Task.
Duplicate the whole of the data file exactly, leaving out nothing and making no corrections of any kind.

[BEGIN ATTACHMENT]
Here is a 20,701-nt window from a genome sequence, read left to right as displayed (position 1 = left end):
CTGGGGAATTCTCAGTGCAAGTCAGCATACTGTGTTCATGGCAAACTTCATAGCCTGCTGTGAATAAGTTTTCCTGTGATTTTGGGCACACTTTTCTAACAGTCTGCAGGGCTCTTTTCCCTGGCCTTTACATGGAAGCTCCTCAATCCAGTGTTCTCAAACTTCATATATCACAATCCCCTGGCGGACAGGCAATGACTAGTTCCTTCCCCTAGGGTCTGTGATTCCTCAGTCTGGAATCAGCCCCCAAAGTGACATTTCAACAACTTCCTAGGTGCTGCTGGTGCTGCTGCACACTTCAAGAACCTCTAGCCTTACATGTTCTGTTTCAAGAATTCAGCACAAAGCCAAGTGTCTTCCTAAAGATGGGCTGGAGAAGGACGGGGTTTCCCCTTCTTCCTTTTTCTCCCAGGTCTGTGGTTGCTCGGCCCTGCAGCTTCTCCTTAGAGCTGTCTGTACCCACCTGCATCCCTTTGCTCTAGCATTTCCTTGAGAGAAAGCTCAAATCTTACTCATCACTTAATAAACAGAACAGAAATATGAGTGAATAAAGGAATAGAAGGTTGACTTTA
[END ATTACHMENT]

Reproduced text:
Here is a 20,701-nt window from a genome sequence, read left to right as displayed (position 1 = left end):
CTGGGGAATTCTCAGTGCAAGTCAGCATACTGTGTTCATGGCAAACTTCATAGCCTGCTGTGAATAAGTTTTCCTGTGATTTTGGGCACACTTTTCTAACAGTCTGCAGGGCTCTTTTCCCTGGCCTTTACATGGAAGCTCCTCAATCCAGTGTTCTCAAACTTCATATATCACAATCCCCTGGCGGACAGGCAATGACTAGTTCCTTCCCCTAGGGTCTGTGATTCCTCAGTCTGGAATCAGCCCCCAAAGTGACATTTCAACAACTTCCTAGGTGCTGCTGGTGCTGCTGCACACTTCAAGAACCTCTAGCCTTACATGTTCTGTTTCAAGAATTCAGCACAAAGCCAAGTGTCTTCCTAAAGATGGGCTGGAGAAGGACGGGGTTTCCCCTTCTTCCTTTTTCTCCCAGGTCTGTGGTTGCTCGGCCCTGCAGCTTCTCCTTAGAGCTGTCTGTACCCACCTGCATCCCTTTGCTCTAGCATTTCCTTGAGAGAAAGCTCAAATCTTACTCATCACTTAATAAACAGAACAGAAATATGAGTGAATAAAGGAATAGAAGGTTGACTTTA